Just as with subfloors, roof voids present a highly hazardous environment for pest managers, so it’s essential to stay alert to hidden dangers.
Entering roof voids is a high-risk activity for pest control technicians and every business should have documented health and safety guidelines and provide appropriate training to protect their employees.
There is a range of hazards associated with entering roof voids, such as:
- Electrical hazards
- Asbestos and insulation / particulate hazards
- Confined space issues
- Heat exhaustion
- Trip hazards
- Animal hazards (eg. snakes and wasps).
Although the government insulation scheme took place several years ago, there are still plenty of properties with poorly installed insulation and so revisiting electrical safety is always worthwhile.
Electricity is a significant hazard and the Queensland Government Office of Workplace Health and Safety have provided some useful general guidelines.
Before entering a roof void, turn off all electricity to the property at the main switchboard and take steps to prevent the electricity from being turned back on while work is in progress. Remember that not all systems may be on the same electrical circuit – all will need to be turned off in case the associated wiring is in the roof void.
Where solar photo voltaic (PV) systems are installed, supply cables from the solar cells on the roof to the inverter unit will be live when the solar cells are generating electricity, even if the main electricity has been turned off. For this reason, care must be taken when working around these cables.
Turning off electricity to the property at the main switchboard does not turn off the electricity supply from the street to the switchboard. This means the incoming overhead service lines and the cables supplying the switchboard will still be live.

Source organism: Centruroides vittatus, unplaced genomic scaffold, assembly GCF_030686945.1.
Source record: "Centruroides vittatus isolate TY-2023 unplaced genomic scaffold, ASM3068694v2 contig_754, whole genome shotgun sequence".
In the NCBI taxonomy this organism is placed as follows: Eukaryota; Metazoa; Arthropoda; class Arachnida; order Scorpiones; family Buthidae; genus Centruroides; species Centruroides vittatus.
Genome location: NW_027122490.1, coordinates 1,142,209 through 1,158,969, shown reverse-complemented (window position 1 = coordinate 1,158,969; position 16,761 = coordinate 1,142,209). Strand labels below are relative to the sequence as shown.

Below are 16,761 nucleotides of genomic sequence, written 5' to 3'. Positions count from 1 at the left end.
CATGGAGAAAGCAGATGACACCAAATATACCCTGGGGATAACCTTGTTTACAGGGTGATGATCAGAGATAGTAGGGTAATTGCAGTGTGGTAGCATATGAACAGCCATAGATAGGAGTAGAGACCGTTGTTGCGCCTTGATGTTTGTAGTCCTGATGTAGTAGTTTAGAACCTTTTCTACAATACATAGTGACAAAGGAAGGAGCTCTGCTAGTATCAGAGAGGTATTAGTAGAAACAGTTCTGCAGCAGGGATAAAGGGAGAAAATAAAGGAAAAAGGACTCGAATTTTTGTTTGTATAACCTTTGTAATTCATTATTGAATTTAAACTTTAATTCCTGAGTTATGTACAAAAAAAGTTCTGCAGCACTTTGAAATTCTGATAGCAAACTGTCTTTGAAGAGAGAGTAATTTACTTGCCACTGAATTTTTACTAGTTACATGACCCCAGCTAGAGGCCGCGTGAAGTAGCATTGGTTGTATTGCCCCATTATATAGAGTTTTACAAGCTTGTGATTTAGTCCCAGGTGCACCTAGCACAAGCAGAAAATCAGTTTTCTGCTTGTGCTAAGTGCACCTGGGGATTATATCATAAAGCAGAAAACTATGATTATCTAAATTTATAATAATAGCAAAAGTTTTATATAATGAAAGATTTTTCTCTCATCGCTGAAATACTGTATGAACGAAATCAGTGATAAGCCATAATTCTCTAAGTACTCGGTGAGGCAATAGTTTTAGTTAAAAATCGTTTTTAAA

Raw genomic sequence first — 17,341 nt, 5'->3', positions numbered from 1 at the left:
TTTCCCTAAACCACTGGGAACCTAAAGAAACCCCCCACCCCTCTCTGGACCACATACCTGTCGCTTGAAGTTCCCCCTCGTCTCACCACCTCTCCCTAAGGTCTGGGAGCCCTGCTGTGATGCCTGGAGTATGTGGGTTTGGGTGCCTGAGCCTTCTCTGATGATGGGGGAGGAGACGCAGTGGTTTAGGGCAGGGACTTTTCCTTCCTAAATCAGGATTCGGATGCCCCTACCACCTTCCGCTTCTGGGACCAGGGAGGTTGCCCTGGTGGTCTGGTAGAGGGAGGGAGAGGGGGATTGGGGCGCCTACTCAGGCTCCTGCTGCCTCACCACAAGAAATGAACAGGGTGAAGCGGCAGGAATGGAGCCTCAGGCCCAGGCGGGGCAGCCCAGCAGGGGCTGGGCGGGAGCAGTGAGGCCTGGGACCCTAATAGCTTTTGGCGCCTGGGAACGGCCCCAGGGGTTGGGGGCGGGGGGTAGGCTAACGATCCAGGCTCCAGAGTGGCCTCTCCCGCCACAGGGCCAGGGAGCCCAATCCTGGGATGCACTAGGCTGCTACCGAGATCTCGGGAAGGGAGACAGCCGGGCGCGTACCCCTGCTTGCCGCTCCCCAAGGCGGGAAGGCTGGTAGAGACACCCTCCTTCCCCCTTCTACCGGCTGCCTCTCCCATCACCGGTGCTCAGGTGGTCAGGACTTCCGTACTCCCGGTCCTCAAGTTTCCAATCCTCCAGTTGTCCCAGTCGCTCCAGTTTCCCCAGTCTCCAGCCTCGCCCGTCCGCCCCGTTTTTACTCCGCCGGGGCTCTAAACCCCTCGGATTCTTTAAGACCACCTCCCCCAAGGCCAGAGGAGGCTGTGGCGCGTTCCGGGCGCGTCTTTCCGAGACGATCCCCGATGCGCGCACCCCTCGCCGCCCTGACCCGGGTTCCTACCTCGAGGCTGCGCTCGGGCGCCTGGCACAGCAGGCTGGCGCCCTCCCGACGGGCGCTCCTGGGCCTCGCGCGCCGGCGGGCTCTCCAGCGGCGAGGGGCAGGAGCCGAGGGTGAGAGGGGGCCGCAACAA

Extreme care must be taken to avoid touching any of these live overhead electrical lines or supply cables. Exclusion zones exist for working near incoming service lines and need to be maintained at all times (generally three metres).
Care must also be taken when working on roofs or in ceiling spaces to minimise or avoid contact with exposed conductive parts such as guttering, roof sheeting (as pictured above) or metal battens as these could be live if there is a fault with the electrical wiring. A recent incident in Central Queensland provided one such example. A worker laying telephone cable was electrocuted when he stepped on a roof that had become live after rodents had chewed through cabling.
Cockroaches chewing through wiring, ants nesting in plugs and circuit boards and termite activity in walls can all create electrical issues and are responsible for a number of house fires each year.
A vital tool all pest technicians should have is a simple AC voltmeter. This can test for any electrically live areas – great for checking roof voids before entry or walls before drilling.
In summary, roof voids are a danger zone for pest technicians and before entry, a risk assessment needs to be carried out. Turning off electrical power at the mains is mandatory. Before entering, check any areas of concern with a voltmeter.
But electricity is not the only hazard. When entering a hot roof void it can be tempting to skip the safety gear, but always ensure appropriate safety clothing is worn (including gloves and respirator), as particulate matter is also a significant concern.
Indeed, heat itself is a significant risk. In hot weather ensure water is taken into the roof void (or enter roof void in cooler part of the day). A second person should always be aware you are in the roof void and able to assist in case of emergency (this is typically the property owner), as the effects of heat exhaustion can kick in quite rapidly.
Remember safety is the number one priority. For more information on roof safety contact your state health and safety department.